In another thread, someone said it would be nice to be able to use an old PSU to power the r-pi. I tought it would be nice to share the information to the rest of the community.
It's possible to convert PC PSU's into stand alone units which may supply 3.3, 5, 12 and 7 volts. The color code for these PSU's is as follows: RED: +5V, YELLOW: +12V, BLACK: GND, ORANGE: +3.3V PURPLE: +5Vsb . That means that you can get 7V between the red and the yellow wires. On top of that, it can provide a small amount of power to a 5V standby connection.
But how do you power on a PSU without a computer attached to it? This can be done by connecting the GREEN wire with a BLACK wire on the 24 pin ATX connector.
For a tidy PSU you could open the unit up an trim all the cables. Drill 6 holes in the case: 5 for banana connectors or something similar (GND, 3.3V, 5V, 12V, 5Vsb) and one for an off/on switch. Connect the switch between the green and black wire. When the PSU is off, the 5Vsb should still be available!
Some PSU's require a minimum load to function properly. Therefor, it's safer to solder a 10ohms, 10Watt sandbar resistor between one of the +5V wires and GND. For better cooling of the resistor, you could zip-tie it to the enclosure, like so.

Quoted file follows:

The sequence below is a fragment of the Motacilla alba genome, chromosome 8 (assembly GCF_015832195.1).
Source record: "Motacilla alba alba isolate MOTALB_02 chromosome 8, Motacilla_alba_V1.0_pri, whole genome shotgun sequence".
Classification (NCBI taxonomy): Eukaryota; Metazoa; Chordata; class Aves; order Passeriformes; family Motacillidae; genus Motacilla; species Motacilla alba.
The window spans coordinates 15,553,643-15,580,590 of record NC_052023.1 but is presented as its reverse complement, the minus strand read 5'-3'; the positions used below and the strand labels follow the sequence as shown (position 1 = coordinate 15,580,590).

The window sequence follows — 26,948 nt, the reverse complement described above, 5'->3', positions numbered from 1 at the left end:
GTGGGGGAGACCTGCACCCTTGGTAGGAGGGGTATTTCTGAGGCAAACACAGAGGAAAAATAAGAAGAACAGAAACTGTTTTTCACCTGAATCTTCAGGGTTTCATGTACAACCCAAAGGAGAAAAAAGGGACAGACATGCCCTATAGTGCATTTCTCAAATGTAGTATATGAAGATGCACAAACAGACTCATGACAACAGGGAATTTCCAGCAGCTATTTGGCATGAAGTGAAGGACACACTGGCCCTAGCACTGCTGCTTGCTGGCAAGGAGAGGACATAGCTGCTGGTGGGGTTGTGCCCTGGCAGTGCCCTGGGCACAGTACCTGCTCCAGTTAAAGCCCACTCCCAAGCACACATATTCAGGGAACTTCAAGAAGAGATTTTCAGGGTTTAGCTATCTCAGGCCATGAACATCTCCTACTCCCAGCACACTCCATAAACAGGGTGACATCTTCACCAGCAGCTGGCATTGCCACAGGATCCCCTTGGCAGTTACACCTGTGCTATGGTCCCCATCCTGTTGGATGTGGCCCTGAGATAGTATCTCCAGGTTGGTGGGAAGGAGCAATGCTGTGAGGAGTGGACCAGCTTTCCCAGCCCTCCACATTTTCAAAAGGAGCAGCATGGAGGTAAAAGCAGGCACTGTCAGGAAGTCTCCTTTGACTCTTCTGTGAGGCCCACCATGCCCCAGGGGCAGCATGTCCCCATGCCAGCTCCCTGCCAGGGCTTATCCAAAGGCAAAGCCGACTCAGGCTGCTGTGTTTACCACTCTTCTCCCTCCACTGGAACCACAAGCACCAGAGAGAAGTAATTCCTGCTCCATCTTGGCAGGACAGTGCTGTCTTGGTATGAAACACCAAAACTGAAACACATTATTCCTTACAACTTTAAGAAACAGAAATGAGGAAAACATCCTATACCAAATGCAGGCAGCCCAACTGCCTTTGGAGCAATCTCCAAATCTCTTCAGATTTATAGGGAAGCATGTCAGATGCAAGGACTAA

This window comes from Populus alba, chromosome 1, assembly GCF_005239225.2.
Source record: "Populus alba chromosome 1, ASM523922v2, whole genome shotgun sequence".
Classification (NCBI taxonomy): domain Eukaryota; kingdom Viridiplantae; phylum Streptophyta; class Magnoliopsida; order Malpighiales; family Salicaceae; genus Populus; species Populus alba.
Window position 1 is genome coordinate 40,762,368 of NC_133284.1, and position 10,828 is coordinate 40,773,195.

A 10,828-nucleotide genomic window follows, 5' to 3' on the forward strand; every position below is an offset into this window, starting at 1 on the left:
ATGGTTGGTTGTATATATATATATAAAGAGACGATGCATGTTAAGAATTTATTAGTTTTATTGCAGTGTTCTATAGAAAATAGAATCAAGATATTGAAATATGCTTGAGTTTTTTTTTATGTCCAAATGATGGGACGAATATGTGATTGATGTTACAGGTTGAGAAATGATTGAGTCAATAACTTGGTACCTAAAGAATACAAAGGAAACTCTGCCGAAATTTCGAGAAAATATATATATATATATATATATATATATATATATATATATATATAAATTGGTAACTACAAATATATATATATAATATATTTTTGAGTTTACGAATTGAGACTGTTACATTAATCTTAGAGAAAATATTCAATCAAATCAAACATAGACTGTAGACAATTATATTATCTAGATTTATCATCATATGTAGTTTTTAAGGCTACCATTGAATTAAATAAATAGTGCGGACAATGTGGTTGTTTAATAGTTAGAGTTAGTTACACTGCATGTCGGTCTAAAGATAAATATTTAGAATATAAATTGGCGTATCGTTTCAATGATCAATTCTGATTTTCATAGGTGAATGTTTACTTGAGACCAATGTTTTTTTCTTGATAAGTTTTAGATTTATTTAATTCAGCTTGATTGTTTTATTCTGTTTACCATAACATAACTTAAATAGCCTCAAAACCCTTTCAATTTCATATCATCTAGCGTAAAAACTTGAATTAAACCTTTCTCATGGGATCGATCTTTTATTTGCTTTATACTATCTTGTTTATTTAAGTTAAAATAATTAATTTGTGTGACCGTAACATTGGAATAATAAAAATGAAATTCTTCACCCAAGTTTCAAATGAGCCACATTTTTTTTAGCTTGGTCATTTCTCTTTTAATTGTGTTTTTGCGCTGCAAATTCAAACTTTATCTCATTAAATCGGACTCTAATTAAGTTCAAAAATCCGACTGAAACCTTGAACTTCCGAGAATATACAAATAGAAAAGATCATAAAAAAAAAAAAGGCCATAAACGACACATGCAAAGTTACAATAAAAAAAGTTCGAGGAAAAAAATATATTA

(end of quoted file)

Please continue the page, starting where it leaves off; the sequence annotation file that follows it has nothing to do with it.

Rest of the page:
The 5Vsb should be able to power an r-pi. The psu itself could be used to power 250 r-pi's
I *KNOW* that this is VERY inefficient to just power 1 R-pi. This is actually intended for use on test benches or on a whole bunch of r-pi's and their accessories (hard drives, etc, etc)
If you are not familiar with electric/electronic components and do not have experience with high-voltage circuitry, then DO NOT OPEN UP the PSU. If you do open it up, then NEVER EVER touch the capacitors inside (you should be fine if you leave the PCB in the enclosure.
You can do this hack without opening up the PSU by using the external cables. I usually open the PSU up, so I can solder all of my connections out of side and so I can screw my connectors through the enclosure.